Because frontline health care workers have a higher risk of infection and potentially different sleep behavior due to their job characteristics,48 we investigated whether associations differed by frontline health care worker status by adding a cross-product term in the model. The significance of multiplicative interaction was tested using the Wald test.
We also examined the joint association of sleep health before (2015-2017) and early (April to August 2020) in the pandemic with subsequent risk of PCC. To reduce risk of reverse causation, we excluded 174 participants who reported a positive SARS-CoV-2 test on the baseline questionnaire when pandemic sleep dimensions were assessed.
We conducted several sets of sensitivity analyses. First, alternative definitions of PCC were used. Post–COVID-19 condition was defined as having symptoms longer than 8 weeks and, to reduce risk of recall bias, as having ongoing symptoms at the time of PCC assessment. Because symptoms of sleep deprivation and PCC may overlap, we excluded from PCC cases 155 participants who reported only fatigue, headache, brain fog, memory issues, and depression as their symptoms. To account for the possibility of lack of testing, 912 participants with presumed SARS-CoV-2 infection (without a confirmatory test) were included in the analytic sample. Because vaccination may reduce the risk of PCC,5 we excluded 129 participants who had been vaccinated before infection. To account for preexisting PCC-like symptoms, we additionally adjusted for memory and cognitive issues (the summed score of 6 subjective memory and cognitive complaints) assessed in 2017.43 To explore whether the associations were similar among participants who had less severe acute phase illness, we restricted analysis to 1877 persons who were not hospitalized due to COVID-19. Because sleep disorders have been linked with an increased risk of mental health conditions and mental health has been associated with the risk of PCC,38 we additionally excluded 336 persons with probable anxiety and depression, as measured by the Patient Health Questionnaire-2 and Generalized Anxiety Disorder 2-item, at baseline.45 Finally, multiple imputation was used for missing data.49 All analyses were conducted between June 8, 2022, and January 9, 2023, using SAS, version 9.4 software (SAS Institute Inc). A 2-sided P < .05 was considered statistically significant.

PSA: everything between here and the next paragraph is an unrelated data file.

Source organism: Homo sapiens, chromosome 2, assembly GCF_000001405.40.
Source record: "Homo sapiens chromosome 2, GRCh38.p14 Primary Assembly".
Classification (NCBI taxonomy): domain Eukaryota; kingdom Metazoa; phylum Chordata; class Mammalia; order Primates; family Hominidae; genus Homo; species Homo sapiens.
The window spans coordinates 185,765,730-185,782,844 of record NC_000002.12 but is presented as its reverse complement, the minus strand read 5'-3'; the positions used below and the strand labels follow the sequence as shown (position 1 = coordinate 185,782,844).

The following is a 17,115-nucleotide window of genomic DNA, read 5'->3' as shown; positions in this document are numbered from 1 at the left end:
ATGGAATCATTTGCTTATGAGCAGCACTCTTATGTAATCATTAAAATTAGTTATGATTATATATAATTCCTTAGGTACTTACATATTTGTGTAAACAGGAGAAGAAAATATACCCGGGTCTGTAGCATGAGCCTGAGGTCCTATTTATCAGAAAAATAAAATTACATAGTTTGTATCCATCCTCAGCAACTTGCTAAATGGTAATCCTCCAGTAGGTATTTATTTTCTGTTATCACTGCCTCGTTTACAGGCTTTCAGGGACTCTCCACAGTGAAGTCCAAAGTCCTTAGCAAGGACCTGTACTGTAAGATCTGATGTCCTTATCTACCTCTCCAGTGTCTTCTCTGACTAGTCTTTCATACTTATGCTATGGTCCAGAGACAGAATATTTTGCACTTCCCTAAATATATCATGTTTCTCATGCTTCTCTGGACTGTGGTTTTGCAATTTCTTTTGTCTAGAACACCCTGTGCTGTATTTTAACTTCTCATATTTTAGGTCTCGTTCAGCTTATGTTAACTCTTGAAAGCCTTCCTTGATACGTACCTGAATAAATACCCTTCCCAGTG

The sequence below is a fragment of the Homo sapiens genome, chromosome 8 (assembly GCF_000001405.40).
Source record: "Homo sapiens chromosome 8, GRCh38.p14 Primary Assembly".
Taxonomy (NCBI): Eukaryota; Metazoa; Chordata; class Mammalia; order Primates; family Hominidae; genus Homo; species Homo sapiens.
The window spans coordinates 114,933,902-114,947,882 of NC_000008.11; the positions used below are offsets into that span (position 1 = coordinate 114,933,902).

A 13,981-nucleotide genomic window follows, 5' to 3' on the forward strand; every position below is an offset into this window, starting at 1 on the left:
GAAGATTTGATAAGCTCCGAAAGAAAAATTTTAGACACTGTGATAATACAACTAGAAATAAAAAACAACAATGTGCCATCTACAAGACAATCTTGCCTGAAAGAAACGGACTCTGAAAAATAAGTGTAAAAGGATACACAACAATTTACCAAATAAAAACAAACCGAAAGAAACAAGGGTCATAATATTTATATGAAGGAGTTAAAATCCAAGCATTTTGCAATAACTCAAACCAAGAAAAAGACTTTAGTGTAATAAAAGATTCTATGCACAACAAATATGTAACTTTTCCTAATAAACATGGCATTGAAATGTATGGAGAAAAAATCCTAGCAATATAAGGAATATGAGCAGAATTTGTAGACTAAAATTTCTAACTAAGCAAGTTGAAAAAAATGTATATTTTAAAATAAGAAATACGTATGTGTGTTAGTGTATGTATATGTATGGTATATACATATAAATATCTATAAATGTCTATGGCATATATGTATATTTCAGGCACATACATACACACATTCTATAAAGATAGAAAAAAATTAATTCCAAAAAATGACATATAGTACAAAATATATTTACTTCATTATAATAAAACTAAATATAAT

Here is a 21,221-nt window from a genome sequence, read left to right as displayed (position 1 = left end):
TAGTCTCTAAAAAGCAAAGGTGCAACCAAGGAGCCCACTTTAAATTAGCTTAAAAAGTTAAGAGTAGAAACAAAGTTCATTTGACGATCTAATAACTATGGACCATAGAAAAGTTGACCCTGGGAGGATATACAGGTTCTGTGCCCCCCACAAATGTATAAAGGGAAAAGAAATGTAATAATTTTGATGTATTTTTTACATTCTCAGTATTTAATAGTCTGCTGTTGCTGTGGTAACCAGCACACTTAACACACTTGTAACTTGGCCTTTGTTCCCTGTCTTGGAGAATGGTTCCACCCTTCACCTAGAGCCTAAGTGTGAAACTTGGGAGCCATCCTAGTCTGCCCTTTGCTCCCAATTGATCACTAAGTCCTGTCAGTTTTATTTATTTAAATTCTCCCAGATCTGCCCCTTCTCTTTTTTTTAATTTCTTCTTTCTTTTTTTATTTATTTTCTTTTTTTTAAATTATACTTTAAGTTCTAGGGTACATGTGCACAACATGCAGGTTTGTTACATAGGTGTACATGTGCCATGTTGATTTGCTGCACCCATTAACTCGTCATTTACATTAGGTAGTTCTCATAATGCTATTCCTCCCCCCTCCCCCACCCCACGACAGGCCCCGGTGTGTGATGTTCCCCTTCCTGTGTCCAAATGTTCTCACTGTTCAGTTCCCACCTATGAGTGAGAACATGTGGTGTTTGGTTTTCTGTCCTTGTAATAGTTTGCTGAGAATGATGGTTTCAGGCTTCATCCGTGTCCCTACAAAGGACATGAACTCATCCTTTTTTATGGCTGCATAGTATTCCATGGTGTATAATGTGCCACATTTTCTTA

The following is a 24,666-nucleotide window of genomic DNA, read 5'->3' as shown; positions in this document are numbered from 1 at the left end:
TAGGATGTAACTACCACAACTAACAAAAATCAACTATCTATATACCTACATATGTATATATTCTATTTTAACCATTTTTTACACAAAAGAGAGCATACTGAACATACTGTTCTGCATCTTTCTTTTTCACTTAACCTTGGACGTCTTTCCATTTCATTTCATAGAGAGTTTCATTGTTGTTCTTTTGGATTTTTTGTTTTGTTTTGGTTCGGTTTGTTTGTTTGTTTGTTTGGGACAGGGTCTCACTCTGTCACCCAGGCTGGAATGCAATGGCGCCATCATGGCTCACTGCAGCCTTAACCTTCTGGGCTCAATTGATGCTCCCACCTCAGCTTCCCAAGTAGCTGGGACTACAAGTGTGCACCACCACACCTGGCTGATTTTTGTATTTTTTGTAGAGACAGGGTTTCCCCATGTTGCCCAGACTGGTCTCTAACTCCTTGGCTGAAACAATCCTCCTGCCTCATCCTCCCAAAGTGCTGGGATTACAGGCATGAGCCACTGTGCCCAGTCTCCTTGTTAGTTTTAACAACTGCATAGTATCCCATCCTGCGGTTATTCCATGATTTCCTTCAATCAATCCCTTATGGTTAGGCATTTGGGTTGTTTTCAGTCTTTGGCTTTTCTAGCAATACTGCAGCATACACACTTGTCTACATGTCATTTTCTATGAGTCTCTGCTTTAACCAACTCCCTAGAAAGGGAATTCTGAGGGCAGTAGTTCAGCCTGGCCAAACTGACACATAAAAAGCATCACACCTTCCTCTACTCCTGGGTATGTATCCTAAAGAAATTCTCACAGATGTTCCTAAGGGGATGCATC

The analytic sample comprised 1979 women (American Indian or Alaska Native, 9 [0.5%]; Asian, 22 [1.1%]; Black or African American, 22 [1.1%]; Native Hawaiian or Pacific Islander, 2 [0.1%]; and White, 1924 [97.2%]), of whom 845 (42.7%) were frontline health care workers. The mean (SD) age of the cohort was 64.7 (4.6) years (range, 55–75 years). Participants with complete exposure and outcome information (n = 1979) vs without (n = 324) were more likely to be White and frontline health care workers (eTable 1 in Supplement 1). At baseline, participants who had a healthier prepandemic (2015-2017) sleep score were more likely to be older and White, have a lower BMI, and adhere to a healthier lifestyle (high diet quality score, high physical activity level, and never smoking) and less likely to have type 2 diabetes, hypertension, and asthma (Table 1). Compared with non–frontline health care workers, frontline health care workers were younger and less likely to have comorbidities (eTable 2 in Supplement 1). Sleep dimensions were weakly to moderately correlated with each other (ϕ-coefficient range, −0.02 to 0.32) (eFigure 2 in Supplement 1).